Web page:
“This video has caused a lot of trouble and a very bad experience for everyone. I apologize again,” he said after the cooking video was removed. “I have been busy with personal matters recently and did not participate in the video release. “That was my biggest mistake.”
Wang, 34, who hails from a rural village in Sichuan Province, said his grandfather was a Korean War veteran who spent six years in North Korea.
He said he looked up to his grandfather and dreamed of becoming a soldier since his childhood, but he failed to pass the physical examination to join the army when he was 17 years old. “In my opinion, soil workers are very sacred,” he said.
But Wang’s critics do not give up easily.
“It might be a coincidence the first time. But can it be a coincidence every time?” said a comment about Wang’s egg fried rice videos.
Some called for Wang to be banned on Chinese social media, while others urged authorities to punish him for insulting national “heroes and martyrs,” citing a 2018 law.
But some also defended Wang, pointing out that the chef spreads egg fried rice in other months throughout the year.
“You don’t need to apologise. It’s society that should apologize to you,” one Weibo user said in support of Wang.
“Why don’t we clearly stipulate a complete ban on eating and preparing egg-fried rice in November, or simply withdraw egg-fried rice from Chinese cuisine all together,” one supporter quipped.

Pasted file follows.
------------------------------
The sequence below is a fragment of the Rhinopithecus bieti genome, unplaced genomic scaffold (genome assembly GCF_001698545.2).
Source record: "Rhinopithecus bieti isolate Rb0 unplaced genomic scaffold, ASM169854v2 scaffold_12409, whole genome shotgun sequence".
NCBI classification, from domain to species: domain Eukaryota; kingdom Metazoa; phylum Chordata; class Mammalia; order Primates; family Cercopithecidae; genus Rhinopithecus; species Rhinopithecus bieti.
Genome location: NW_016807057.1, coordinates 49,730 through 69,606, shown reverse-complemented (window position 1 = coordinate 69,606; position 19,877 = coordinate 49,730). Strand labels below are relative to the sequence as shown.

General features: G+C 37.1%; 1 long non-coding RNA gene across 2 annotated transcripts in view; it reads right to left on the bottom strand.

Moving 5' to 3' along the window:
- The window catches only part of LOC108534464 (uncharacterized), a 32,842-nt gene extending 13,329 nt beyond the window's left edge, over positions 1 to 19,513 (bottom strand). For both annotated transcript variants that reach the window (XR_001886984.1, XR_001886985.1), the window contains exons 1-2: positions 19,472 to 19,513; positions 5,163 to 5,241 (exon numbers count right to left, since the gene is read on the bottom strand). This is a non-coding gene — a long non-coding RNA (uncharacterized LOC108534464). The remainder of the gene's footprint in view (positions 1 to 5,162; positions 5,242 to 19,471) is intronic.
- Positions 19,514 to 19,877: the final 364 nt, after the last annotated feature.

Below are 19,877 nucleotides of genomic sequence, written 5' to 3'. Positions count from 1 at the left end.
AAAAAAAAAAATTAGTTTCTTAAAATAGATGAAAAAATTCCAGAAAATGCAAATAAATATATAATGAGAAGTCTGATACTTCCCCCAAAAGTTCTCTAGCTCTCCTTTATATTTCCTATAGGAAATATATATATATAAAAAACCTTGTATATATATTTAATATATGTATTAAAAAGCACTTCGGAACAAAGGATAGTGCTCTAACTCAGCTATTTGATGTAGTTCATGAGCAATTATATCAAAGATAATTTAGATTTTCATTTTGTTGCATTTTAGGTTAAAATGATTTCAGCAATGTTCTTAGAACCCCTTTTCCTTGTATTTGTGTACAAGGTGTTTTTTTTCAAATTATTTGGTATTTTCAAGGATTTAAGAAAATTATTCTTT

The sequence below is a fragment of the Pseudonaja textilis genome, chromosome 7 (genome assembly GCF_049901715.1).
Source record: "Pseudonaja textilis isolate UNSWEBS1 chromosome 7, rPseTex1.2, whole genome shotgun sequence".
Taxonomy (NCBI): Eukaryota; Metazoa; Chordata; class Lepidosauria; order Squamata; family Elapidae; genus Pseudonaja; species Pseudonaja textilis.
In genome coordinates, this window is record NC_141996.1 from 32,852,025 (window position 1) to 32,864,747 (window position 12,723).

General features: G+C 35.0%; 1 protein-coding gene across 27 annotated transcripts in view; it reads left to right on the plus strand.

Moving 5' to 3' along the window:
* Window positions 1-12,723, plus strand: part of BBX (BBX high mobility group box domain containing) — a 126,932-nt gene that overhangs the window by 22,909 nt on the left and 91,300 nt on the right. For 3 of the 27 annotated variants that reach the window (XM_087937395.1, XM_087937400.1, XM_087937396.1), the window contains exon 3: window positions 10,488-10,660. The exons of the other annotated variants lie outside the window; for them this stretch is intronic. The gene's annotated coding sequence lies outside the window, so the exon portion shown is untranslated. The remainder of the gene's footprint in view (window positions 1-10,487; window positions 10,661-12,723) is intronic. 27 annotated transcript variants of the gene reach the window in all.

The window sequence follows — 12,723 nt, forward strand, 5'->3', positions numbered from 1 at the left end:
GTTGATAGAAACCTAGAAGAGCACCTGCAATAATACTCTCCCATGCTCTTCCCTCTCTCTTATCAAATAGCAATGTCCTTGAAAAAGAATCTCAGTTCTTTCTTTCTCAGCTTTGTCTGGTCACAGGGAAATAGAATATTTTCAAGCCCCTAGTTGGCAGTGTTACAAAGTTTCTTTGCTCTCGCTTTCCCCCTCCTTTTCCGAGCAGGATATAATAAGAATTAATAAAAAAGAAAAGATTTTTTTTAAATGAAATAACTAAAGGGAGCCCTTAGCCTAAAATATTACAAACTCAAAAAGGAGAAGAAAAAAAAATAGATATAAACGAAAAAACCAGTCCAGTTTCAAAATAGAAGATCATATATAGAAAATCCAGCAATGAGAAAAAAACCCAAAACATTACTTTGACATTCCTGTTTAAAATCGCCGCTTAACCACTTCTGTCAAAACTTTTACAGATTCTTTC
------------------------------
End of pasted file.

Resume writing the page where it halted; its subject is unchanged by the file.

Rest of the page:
Hu Xijin, former editor-in-chief of the Global Times and a prominent nationalist voice, warned that many people were still unaware of the rumors about Mao Anying. He called on public opinion to be more tolerant of inadvertent references to “relevant elements” on the younger Mao’s birth and death anniversaries.
“Being more tolerant with each other and not turning this into a hot topic is largely a solace and protection for the heroic spirit of martyr Mao Anying. It will help to gradually calm down the issue and mitigate the damage of rumours,” Hu Jintao wrote.
“Otherwise, it is likely that controversy after controversy will only strengthen the influence of the rumor.”
On Tuesday, Wang removed his apology video and closed the comment sections on his Weibo page.
“Infuriatingly humble alcohol fanatic. Unapologetic beer practitioner. Analyst.”